Ever since we posted our little diatribe about Self magazine's ill-advised ad for the Natrelle breast enhancement "collection" (an ad that has begun appearing in the August issue of other magazines, as well), friends have been sending us links to other dubious - and by dubious we mean idiotic - "fashion" products.
Three of our favorites (because of their sheer stupidity): The new unfortunately named "stain-free" panty collection from OnGossamer, called Luxury Liner - because what woman doesn't want to wear underpants whose name implies her butt is as big as a cruise ship? A little gizmo called Smart Heel, which is designed to protect high heels from getting damaged en route to some fabulously fashionable haute spot. And Kickbars, which are being billed as “diamond bling for your sneakers.” Because God knows, you can’t fit any more diamond bling in your grill.
In the case of Luxury Liner - aside from the incredibly retarded name - is the fact that the idea isn't a bad one ("the black liner will instantly absorb wetness to save your favorite pants and keep stains private"), it's just unnecessary. I mean, not to be impolite, but isn't that what sanitary products are for? And do you really want to buy a panty whose tagline is: "No leaks. No stains. No problems."? Uh, no thanks.
As for the Shoe Condom, oops, I mean Smart Heel, what the heck? What woman is going to spend beaucoup bucks on a pair of Manolos, YSLs or Jimmy Choos and then cover the heel with an ugly plastic do-hickey to protect them from "sidewalk cracks, escalators, curbs, car mats and other abrasive surfaces"? Not I. And not you either, most likely. Just picture how suave and sophisticated you'd look, emerging from a cab or Lincoln Town Car and then having to stop in the entrance of Waverly Inn or the Grammercy Hotel Rooftop bar to remove your rubbers. Nerd alert!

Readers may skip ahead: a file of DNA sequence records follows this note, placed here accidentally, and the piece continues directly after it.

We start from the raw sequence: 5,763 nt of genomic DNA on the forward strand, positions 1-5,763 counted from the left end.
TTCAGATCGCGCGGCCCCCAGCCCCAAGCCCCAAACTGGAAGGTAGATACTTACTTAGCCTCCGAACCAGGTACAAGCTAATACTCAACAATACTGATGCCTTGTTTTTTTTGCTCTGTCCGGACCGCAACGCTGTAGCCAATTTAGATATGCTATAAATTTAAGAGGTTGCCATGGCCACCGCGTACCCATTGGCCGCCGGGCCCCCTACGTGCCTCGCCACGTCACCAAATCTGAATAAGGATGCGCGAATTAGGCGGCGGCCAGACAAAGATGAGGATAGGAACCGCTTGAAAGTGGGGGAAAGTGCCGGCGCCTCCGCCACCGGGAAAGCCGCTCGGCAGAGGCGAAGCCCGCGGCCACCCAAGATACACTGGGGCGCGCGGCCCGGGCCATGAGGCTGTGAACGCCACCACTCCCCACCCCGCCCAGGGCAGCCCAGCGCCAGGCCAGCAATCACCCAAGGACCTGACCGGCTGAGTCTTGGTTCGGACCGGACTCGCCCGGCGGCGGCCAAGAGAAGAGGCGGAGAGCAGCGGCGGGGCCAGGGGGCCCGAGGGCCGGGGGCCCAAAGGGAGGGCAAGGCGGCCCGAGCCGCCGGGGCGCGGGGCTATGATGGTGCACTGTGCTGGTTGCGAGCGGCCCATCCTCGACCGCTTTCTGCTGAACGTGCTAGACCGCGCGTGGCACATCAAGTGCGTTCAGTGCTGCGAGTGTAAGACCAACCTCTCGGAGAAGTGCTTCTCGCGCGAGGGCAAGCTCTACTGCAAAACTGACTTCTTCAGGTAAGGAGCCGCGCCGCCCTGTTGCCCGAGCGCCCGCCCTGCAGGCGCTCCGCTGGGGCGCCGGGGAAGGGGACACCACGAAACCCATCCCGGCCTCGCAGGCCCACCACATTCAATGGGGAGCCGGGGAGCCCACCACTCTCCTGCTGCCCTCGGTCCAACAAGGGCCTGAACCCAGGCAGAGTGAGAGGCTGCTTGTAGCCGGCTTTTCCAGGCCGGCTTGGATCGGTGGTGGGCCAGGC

And then there are Kickbars, which make us want to fly out to the company's LA headquarters just to kick the ass of the person who thought it was a good idea to affix 2-plus carats worth of diamonds onto a white gold rectangle and charge upwards of $6,500 for the privilege of wearing what appears to be a bufugly diamond barrette - on your sneakers. I’m sorry, but if you have a spare six grand with which to bejewel your feet, we can think of a hell of a lot better ways to spend it than these cheesy ”accessories.” You could, for instance, donate $1,000 to someone who lost their home to Hurricane Katrina, buy Kevlar vests for four U.S. soldiers (at $900 per) and still have $1,500 left over to get yourself a nice pair of Manolos or a piece of jewelry that doesn't look like it came from the hair care aisle at Rite Aid. Just a suggestion.
Photos courtesy Luxury Liner, Smart Heel and Kickbars